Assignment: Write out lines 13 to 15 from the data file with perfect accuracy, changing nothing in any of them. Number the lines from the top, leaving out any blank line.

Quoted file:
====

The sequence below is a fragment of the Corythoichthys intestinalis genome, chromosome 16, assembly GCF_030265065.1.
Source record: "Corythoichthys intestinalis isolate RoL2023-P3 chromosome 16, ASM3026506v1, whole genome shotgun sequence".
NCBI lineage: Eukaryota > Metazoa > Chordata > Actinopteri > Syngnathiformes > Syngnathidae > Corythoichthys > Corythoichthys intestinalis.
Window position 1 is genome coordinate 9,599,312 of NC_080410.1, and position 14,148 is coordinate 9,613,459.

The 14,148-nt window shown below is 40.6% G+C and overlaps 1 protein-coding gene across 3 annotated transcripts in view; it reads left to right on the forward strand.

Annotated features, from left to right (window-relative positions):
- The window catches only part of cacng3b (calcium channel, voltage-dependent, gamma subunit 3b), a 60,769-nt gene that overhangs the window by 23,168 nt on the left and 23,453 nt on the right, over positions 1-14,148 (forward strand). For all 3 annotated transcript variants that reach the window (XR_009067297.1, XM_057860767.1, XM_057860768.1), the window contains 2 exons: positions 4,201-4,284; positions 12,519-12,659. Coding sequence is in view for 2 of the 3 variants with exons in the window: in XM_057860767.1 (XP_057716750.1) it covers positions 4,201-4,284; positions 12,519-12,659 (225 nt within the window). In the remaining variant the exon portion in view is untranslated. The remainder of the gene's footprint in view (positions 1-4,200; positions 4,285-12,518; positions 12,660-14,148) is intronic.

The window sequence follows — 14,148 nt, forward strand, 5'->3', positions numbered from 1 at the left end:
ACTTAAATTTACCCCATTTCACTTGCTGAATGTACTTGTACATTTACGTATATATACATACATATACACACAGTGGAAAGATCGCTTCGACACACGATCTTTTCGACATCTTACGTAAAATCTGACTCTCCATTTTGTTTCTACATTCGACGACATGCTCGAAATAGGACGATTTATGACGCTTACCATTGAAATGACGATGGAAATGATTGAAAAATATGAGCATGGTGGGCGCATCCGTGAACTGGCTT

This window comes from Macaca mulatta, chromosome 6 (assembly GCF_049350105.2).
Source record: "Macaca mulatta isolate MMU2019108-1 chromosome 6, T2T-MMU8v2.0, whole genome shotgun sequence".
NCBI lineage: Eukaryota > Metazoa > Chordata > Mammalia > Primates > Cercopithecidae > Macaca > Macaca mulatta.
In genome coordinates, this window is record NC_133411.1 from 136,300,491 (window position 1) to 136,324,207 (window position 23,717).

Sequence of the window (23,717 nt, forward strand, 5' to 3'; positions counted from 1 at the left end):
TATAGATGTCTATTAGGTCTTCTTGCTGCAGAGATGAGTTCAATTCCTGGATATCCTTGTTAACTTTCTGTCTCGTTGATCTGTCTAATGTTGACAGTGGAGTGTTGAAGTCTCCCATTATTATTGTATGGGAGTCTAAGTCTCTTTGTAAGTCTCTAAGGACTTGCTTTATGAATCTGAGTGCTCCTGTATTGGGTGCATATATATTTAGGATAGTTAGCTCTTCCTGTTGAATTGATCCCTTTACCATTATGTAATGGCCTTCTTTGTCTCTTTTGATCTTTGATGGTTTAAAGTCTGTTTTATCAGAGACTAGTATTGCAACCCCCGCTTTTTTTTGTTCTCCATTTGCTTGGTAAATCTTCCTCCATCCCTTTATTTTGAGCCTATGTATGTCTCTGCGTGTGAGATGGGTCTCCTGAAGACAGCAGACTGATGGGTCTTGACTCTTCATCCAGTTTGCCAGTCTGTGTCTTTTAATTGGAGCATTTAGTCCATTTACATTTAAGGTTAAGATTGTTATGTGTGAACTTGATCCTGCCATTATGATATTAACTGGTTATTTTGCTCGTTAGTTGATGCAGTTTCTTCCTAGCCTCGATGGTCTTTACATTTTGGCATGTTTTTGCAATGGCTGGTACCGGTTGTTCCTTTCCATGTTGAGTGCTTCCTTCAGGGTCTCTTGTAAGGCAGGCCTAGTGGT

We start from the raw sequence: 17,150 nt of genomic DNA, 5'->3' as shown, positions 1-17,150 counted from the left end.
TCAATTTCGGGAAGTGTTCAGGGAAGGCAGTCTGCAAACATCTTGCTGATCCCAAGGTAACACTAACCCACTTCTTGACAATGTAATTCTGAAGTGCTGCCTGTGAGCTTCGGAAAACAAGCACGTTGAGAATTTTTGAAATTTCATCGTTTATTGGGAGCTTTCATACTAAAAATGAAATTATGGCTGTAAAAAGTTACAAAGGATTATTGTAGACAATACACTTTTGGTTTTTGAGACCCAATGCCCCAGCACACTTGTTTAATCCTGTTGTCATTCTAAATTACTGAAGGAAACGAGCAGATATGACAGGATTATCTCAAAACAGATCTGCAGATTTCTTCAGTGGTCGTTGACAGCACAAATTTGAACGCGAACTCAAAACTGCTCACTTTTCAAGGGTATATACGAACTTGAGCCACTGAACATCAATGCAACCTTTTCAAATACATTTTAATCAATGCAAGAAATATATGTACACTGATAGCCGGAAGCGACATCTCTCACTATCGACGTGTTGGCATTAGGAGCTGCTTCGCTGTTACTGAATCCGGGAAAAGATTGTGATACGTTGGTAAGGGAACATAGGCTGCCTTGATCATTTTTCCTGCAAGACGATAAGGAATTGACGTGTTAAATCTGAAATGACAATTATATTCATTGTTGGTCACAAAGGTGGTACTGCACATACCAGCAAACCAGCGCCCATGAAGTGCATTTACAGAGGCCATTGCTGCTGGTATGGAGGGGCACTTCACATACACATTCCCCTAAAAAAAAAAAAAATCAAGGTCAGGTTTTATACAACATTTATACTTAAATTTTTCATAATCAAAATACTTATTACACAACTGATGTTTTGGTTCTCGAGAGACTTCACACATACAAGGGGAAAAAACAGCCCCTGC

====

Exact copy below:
In genome coordinates, this window is record NC_133411.1 from 136,300,491 (window position 1) to 136,324,207 (window position 23,717).

Sequence of the window (23,717 nt, forward strand, 5' to 3'; positions counted from 1 at the left end):
TATAGATGTCTATTAGGTCTTCTTGCTGCAGAGATGAGTTCAATTCCTGGATATCCTTGTTAACTTTCTGTCTCGTTGATCTGTCTAATGTTGACAGTGGAGTGTTGAAGTCTCCCATTATTATTGTATGGGAGTCTAAGTCTCTTTGTAAGTCTCTAAGGACTTGCTTTATGAATCTGAGTGCTCCTGTATTGGGTGCATATATATTTAGGATAGTTAGCTCTTCCTGTTGAATTGATCCCTTTACCATTATGTAATGGCCTTCTTTGTCTCTTTTGATCTTTGATGGTTTAAAGTCTGTTTTATCAGAGACTAGTATTGCAACCCCCGCTTTTTTTTGTTCTCCATTTGCTTGGTAAATCTTCCTCCATCCCTTTATTTTGAGCCTATGTATGTCTCTGCGTGTGAGATGGGTCTCCTGAAGACAGCAGACTGATGGGTCTTGACTCTTCATCCAGTTTGCCAGTCTGTGTCTTTTAATTGGAGCATTTAGTCCATTTACATTTAAGGTTAAGATTGTTATGTGTGAACTTGATCCTGCCATTATGATATTAACTGGTTATTTTGCTCGTTAGTTGATGCAGTTTCTTCCTAGCCTCGATGGTCTTTACATTTTGGCATGTTTTTGCAATGGCTGGTACCGGTTGTTCCTTTCCATGTTGAGTGCTTCCTTCAGGGTCTCTTGTAAGGCAGGCCTAGTGGT